On March 16th the UK government announced social distancing measures for everybody, not just those who are experiencing symptoms of coronavirus and other illnesses. We don’t know how long this will last. This is unlike anything most of us have experienced before, and it can feel strange, confusing and overwhelming.
A lot of us will be working from home which prevents us from having our usual daily interactions. This is bound to have an impact on our mental health. So what can we do to help ourselves and look after others during this time? We’ve put together some tips and ideas.
Checking the news and social media about covid-19
The frequent news updates and stories on social media are making it near impossible to avoid news about coronavirus. If this is making you feel anxious, turn off notifications and delete apps if you can’t help but check them throughout the day. You can also use apps like Offtime, which allow you to block certain apps for certain periods of time. Try to only check the news once in the morning and once in the evening – this is enough to keep you up to date, and safe. Any advice you read should come from reliable sources. Check the UK Government website or the NHS website for the most up-to-date advice when it comes to your physical health, travel and work.
Don’t believe everything you see on social media! Be careful whose accounts you’re getting information from. Avoid clicking on coronavirus hashtags or reading comments on news articles if you find the information triggering to scroll through. You can also mute Twitter accounts and WhatsApp groups – the people on the other end won’t be able to tell.
Looking after your mental health while working from home
As many of us are now working from home, we’ve got to navigate this new way of working together. Try to treat your working day like any other, get up in good time before you start work, shower, get dressed, take regular breaks throughout the day and eat properly. Keep your workspace clear and clutter-free (as much as possible).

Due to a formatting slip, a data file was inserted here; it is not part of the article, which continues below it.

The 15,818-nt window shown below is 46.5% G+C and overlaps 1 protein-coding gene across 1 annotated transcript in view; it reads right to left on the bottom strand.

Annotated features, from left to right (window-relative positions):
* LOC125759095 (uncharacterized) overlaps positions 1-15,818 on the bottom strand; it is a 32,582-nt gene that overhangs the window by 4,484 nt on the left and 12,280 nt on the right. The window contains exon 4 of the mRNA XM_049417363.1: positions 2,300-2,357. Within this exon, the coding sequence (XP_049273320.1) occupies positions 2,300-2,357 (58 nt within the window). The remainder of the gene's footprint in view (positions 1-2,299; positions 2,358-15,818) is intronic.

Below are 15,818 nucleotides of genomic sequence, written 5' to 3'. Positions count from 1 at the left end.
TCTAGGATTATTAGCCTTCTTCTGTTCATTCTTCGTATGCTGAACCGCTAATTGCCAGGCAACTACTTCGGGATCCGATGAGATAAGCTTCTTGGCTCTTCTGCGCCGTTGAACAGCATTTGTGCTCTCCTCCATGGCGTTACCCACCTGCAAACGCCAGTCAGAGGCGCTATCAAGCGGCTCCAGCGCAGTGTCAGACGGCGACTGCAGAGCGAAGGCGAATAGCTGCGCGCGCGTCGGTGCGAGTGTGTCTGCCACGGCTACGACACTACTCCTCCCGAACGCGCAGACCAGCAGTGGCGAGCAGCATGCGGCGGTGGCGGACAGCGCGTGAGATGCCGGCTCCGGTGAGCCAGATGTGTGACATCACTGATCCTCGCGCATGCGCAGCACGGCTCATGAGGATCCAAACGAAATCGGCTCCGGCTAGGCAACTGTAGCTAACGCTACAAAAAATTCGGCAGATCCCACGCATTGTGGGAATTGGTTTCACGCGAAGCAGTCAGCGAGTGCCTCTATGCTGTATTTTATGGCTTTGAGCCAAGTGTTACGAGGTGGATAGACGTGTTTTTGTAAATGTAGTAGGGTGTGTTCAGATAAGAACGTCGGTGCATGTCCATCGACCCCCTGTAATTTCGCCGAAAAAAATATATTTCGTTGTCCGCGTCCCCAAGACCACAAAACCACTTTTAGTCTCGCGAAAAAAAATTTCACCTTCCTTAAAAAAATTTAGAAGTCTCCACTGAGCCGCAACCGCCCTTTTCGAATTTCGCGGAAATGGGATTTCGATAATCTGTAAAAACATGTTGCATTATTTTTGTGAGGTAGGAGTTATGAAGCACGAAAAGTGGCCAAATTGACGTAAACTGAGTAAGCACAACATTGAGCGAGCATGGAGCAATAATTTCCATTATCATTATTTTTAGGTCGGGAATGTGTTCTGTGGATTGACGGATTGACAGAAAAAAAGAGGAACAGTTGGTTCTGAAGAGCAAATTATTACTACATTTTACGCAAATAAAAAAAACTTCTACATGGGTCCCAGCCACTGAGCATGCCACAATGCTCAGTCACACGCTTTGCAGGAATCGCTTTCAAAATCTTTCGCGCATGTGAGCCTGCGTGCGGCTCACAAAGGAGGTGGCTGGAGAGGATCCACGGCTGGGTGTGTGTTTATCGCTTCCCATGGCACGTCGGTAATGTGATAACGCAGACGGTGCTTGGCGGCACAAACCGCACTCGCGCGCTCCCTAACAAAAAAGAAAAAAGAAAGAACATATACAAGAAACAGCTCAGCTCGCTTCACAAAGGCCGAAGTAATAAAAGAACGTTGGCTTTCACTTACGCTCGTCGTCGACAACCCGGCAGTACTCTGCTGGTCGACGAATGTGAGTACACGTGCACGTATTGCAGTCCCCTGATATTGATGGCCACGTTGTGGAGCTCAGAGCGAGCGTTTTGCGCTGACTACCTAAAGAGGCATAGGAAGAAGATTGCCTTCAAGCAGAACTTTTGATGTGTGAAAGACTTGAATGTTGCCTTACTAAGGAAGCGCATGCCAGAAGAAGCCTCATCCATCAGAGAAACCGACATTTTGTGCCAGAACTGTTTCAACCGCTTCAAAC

If you live in a shared house, discuss your boundaries with your housemates so that you all know when it’s time to work vs play. Obviously, this is more difficult if you have children!
Organising teamwork while working from home long-term may be new territory for some businesses. Try to keep in regular contact with people in your team. Have regular video calls and phone calls to try to keep social interactions happening. You even organise a 15-minute virtual coffee break as a team. If you haven’t heard from someone in your team for a while, check-in with them to see if there’s anything they need, or if they fancy a chat.
If you manage a team, make sure that your team has lots of opportunities to tell you if this new way of working is going ok. Take all concerns seriously. Big changes to how we work can feel very stressful for people, and it’s important your staff know that they can tell you if things aren’t working for them and you can work through the problem together. If you are working on reduced staff numbers, think about making sure that the staff you do have at work have a manageable workload.
Outside of work hours, make time to do all the things you usually enjoy doing. Watch a funny film, call your friends and play games.
If you’re not self-isolating, try and get outside during the day. Walking for 20 minutes can do wonders for your mental health.
Maintaining good mental health throughout this time may be difficult. Keep in contact with friends and family to keep up social interaction and to make sure the other person is coping. Offer to be an arm of support to those who need it. If you’ve got a lot of anxious thoughts, try writing them down in a journal. Sometimes getting it out on paper can help to clear your mind.